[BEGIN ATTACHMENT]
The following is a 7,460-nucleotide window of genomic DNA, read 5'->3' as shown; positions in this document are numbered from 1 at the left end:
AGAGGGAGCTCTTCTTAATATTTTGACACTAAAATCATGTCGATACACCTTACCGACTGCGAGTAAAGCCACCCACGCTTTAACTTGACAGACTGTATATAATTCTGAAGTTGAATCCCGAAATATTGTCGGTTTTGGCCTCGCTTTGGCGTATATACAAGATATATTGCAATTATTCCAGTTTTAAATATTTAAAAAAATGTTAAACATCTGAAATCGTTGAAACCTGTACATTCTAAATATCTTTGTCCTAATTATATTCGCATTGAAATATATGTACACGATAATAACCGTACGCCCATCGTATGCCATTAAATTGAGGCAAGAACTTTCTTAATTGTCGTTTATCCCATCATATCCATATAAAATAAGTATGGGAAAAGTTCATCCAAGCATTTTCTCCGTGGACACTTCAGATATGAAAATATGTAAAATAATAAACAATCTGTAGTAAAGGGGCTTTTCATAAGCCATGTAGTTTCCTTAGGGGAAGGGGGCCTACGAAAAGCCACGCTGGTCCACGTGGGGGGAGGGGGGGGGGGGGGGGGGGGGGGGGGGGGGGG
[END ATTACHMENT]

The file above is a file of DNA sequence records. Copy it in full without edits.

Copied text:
The following is a 7,460-nucleotide window of genomic DNA, read 5'->3' as shown; positions in this document are numbered from 1 at the left end:
AGAGGGAGCTCTTCTTAATATTTTGACACTAAAATCATGTCGATACACCTTACCGACTGCGAGTAAAGCCACCCACGCTTTAACTTGACAGACTGTATATAATTCTGAAGTTGAATCCCGAAATATTGTCGGTTTTGGCCTCGCTTTGGCGTATATACAAGATATATTGCAATTATTCCAGTTTTAAATATTTAAAAAAATGTTAAACATCTGAAATCGTTGAAACCTGTACATTCTAAATATCTTTGTCCTAATTATATTCGCATTGAAATATATGTACACGATAATAACCGTACGCCCATCGTATGCCATTAAATTGAGGCAAGAACTTTCTTAATTGTCGTTTATCCCATCATATCCATATAAAATAAGTATGGGAAAAGTTCATCCAAGCATTTTCTCCGTGGACACTTCAGATATGAAAATATGTAAAATAATAAACAATCTGTAGTAAAGGGGCTTTTCATAAGCCATGTAGTTTCCTTAGGGGAAGGGGGCCTACGAAAAGCCACGCTGGTCCACGTGGGGGGAGGGGGGGGGGGGGGGGGGGGGGGGGGGGGGGG